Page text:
Māori face tattoo filter removed from Snapchat, analysts say ‘huge disrespect’ to culture

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After the discovery of culturally inappropriate filters on social media applications sparked a backlash in New Zealand, the social media corporation that controls Snapchat removed filters that put photos of sacred Mori tattoos on users’ faces. 

As per a Radio New Zealand investigation, t’moko tattoo-themed filters are widely available on social media platforms like Instagram and Snapchat. 

T-moko is a taonga, or treasure, for the indigenous people of New Zealand and symbolises the wearer’s Mori ancestry. 

The filters have reignited discussions about how sacred cultural artefacts are handled on tech platforms and whether or not New Zealand should give them stronger legal safeguards.

At the time of publication, The Guardian saw at least ten of these user-made Instagram filters, all of which had names that featured “Mori” or “moko.” Instagram’s parent company, Meta, did not reply to a request for comment.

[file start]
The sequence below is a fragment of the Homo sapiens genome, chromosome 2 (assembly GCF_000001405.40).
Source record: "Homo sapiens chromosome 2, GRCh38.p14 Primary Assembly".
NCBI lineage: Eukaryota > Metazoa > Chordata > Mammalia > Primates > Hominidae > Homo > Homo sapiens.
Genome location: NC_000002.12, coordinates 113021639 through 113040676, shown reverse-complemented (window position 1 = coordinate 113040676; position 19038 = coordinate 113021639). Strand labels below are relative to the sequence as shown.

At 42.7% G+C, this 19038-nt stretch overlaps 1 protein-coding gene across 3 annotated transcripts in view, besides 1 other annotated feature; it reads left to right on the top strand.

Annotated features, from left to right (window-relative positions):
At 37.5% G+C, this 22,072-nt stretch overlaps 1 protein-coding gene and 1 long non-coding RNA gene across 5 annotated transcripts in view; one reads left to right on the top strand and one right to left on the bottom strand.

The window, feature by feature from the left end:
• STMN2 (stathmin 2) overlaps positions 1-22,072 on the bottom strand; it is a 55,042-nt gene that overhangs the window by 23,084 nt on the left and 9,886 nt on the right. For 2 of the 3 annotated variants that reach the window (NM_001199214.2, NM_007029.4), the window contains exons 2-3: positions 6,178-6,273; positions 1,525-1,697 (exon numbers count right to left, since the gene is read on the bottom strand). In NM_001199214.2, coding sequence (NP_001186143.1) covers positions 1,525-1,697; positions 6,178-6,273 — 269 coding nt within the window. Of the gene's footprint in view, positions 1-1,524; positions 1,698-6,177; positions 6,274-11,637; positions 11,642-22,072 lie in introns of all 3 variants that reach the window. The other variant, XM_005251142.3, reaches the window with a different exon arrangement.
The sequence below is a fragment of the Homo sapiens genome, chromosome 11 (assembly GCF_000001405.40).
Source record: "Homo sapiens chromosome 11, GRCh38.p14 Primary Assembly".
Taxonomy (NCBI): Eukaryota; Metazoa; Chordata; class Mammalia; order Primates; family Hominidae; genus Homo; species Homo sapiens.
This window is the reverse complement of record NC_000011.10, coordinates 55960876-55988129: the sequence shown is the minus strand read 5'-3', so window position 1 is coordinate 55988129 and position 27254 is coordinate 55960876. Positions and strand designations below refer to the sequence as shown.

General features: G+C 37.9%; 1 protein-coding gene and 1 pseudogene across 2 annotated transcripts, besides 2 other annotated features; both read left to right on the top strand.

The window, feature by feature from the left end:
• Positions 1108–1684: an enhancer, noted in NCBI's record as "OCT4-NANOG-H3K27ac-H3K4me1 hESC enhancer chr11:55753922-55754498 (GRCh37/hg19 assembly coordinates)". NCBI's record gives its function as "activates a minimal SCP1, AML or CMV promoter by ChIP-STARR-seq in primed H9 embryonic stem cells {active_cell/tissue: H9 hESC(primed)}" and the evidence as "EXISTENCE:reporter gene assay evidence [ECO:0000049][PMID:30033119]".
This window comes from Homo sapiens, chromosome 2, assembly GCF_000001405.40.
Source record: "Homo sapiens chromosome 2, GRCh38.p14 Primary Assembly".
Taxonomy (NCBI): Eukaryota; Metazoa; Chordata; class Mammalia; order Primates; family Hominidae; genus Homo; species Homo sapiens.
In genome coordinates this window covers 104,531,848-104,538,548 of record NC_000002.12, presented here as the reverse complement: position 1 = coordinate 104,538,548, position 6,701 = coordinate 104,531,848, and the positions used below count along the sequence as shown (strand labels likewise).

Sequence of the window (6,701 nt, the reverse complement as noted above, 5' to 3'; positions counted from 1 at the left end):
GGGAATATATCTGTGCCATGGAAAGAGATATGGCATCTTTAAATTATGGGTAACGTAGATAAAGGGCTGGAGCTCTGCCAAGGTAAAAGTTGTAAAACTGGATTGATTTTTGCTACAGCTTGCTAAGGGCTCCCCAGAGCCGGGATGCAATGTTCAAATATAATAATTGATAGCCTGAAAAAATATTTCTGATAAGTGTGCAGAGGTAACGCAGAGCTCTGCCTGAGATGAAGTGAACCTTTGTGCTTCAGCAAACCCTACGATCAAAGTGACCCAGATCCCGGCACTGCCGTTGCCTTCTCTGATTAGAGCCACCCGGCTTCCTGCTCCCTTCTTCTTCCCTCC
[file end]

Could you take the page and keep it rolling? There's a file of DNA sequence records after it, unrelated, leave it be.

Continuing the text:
After a New Zealand-based writer expressed concerns from the Mori community about the tools, Snap, which owns Snapchat, informed the Guardian that it had deleted one such filter, called a Lens, off its platform along with a duplicate.

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The business informed the Guardian in an unnamed statement that “we encourage our community to create Lenses that are inclusive and any shared on Snapchat must comply with our community guidelines. These are clear that we prohibit content that demeans, defames, or promotes discrimination.” 

T moko is only for Mori. Since each is customised to the wearer’s lineage, several social media users using the same filter exacerbated the “huge disrespect” brought on by the “highly offensive” gadgets, one expert claimed.

(with inputs from agencies)

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